As West Coast production falls, more crude oil is being shipped by rail

Crude oil shipped to West Coast refiners has increased by a factor of 8 since 2012, according to the Energy Information Administration (EIA). In the first quarter of 2015, crude by rail shipments to the West Coast Region (PADD 5) averaged 191 MBOPD, more than 8 times higher than the 23 MBOPD averaged throughout 2012.

No major oil lines connect refiners in the West Coast with other parts of the country, making rail a major source of imported crude, especially as PADD 5 production continues its downward trend. From 2010 to 2014, West Coast production fell 100 MBOPD, according to the EIA.

Approximately 90% of the crude being shipped to the West Coast in 2014 was Bakken crude oil, but the amounts coming from other regions has been increasing rapidly. Shipments from the Gulf Coast tripled from 2013 to 2014, while crude from the Rocky Mountain region quintupled. Data from the California Energy Commission indicates that much of the crude received from other PADDs by rail comes from Utah and Wyoming.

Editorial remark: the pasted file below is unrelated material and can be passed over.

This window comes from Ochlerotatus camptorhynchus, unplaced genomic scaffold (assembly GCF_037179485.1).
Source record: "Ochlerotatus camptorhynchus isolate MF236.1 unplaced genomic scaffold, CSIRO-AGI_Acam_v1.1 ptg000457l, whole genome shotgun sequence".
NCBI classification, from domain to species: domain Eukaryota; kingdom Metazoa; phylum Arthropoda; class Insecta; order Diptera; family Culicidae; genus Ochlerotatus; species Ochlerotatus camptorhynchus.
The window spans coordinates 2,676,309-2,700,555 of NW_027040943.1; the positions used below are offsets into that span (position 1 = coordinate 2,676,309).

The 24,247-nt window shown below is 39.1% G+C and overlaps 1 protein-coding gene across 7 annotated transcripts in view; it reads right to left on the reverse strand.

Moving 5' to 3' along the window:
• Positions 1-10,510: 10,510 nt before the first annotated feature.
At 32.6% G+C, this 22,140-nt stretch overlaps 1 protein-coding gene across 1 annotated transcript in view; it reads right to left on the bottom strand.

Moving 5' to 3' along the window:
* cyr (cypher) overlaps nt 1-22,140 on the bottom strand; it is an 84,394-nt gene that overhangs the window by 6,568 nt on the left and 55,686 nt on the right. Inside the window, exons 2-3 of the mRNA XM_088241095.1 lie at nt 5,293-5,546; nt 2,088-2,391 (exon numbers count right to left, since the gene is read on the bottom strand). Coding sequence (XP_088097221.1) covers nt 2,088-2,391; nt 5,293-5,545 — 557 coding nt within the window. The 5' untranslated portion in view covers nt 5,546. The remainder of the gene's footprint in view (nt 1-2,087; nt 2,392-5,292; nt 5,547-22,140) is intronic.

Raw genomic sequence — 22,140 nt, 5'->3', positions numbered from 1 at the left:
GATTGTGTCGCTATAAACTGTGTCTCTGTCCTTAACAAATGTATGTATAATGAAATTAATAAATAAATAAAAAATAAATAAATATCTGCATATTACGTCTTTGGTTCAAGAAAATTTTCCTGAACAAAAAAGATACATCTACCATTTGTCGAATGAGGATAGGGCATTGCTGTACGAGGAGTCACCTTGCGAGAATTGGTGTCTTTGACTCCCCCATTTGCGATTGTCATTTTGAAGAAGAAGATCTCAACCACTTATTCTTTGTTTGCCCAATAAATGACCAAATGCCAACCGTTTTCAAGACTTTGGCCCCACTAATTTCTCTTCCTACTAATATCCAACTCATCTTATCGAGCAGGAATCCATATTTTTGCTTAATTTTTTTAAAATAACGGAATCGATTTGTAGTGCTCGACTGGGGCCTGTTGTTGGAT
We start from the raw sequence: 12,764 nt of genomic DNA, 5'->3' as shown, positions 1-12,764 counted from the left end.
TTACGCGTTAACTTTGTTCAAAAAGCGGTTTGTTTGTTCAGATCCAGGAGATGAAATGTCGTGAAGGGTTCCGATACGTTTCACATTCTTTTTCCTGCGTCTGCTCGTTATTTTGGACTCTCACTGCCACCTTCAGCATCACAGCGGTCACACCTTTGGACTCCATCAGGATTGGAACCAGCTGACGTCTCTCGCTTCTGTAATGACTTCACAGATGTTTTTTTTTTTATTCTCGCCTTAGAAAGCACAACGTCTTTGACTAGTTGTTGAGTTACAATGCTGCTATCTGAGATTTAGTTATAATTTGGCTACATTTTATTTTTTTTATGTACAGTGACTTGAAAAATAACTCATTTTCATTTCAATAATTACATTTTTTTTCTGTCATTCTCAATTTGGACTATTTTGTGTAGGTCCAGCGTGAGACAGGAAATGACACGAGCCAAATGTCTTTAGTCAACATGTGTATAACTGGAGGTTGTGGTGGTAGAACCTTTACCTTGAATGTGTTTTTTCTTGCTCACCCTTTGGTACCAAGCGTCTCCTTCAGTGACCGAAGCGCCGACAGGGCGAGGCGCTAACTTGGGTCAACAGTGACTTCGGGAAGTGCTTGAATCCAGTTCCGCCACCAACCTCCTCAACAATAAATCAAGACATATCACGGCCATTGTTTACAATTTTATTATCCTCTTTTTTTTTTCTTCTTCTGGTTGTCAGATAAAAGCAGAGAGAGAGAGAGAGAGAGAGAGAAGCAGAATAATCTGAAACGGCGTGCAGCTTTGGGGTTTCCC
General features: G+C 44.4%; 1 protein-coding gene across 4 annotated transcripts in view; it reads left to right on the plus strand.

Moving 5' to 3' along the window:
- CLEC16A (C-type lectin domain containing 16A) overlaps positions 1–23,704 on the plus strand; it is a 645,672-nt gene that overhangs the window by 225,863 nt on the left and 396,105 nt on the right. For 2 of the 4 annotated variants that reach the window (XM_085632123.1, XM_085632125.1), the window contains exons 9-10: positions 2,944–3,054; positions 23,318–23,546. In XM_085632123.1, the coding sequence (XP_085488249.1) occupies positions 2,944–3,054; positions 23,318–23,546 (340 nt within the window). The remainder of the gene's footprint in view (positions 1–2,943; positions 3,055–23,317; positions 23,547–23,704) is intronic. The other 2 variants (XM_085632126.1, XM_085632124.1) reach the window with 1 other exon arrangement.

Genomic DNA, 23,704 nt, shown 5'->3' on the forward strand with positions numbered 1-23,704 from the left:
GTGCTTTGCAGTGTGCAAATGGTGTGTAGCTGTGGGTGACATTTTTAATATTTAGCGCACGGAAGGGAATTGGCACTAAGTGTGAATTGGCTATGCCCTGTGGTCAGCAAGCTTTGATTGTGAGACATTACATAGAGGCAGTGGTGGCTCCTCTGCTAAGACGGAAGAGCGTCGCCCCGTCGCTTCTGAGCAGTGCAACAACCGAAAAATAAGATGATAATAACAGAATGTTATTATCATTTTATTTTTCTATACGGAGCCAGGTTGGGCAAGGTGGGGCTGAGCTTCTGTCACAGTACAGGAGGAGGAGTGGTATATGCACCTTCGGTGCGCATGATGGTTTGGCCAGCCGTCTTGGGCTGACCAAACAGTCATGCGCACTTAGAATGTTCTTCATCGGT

crude by rail

While there has been a tremendous rise in the amounts of crude oil shipped to the West Coast by rail, much of the regions imported crude oil comes from foreign sources, reports the EIA. Over the past five years, crude oil imports of foreign crude have averaged 1.1 MMBOPD.

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